“This is an ongoing process,” Kirby said of supplying weapons to Ukraine. “It’s almost in near real time as we continue to follow events on the battlefield and talk to the Ukrainians about what they need.”
Ukraine’s strike campaign has put new strains on a Russian military that already has suffered at least 15,000 military fatalities since invading Ukraine in February, and is suffering hundreds more dead and wounded each day, according to Western estimates. Among those combat losses are thousands of lieutenants and captains, hundreds of colonels, and “many” generals, said a senior US defense official, speaking on the condition of anonymity under ground rules set by the Pentagon.
Ukraine already has struck more than 100 “high-value” Russian military targets, including command posts, ammunition depots, air-defense sites, radar and communication nodes, and long-range artillery positions, the US defense official said. While Russia continues to launch thousands of artillery rounds per day, the official said, Moscow “can’t keep it up forever” and has now committed 85 percent of its army to the war in Ukraine.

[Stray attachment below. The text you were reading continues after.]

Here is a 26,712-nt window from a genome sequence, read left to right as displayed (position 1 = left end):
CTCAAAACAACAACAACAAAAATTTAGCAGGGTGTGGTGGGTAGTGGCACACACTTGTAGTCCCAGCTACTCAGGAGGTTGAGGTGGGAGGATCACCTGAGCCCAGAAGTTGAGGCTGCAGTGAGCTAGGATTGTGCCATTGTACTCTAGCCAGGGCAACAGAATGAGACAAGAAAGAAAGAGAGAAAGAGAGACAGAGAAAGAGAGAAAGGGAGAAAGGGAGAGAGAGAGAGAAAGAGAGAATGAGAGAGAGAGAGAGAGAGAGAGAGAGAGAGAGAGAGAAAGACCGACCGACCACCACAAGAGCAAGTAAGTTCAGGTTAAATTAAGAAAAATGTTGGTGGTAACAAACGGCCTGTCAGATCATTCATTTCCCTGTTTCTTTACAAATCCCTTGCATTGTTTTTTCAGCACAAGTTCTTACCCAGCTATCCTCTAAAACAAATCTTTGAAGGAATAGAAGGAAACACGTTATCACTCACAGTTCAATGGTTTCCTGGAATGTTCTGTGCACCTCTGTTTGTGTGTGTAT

“They have expended a lot of smarter munitions,” the senior defense official said, referring to precision-guided weapons. “Their capabilities are getting dumber.”
Ukraine, meanwhile, is still adding to its own cache of precision weapons, relying heavily on HIMARS, which can launch rockets from the back of a truck and then quickly relocate. The senior US defense official said that as of Thursday, Russia had not destroyed a single HIMARS provided to Ukraine, though it is likely that they will “get lucky” and do so at some point.
Counting the package approved Friday, the United States has set aside 16 HIMARS for Ukraine, while Germany and Britain each have provided a handful of similar weapons. Ukrainian officials have asked for dozens more to help them in launching a counteroffensive against Russia.
Kirby declined to say the maximum number of HIMARS the United States may provide Ukraine.
“As you’ve heard me say many, many times, we are in a constant dialogue with the Ukrainians, nearly every day at various levels up the chain of command, talking about their capability needs so that we can be as responsive as possible, ” he said.
Since Russia invaded, the United States has provided Ukraine with more than $8.2 billion in weapons. Allies have provided additional arms.
Karen DeYoung in Washington, DC, contributed to this report.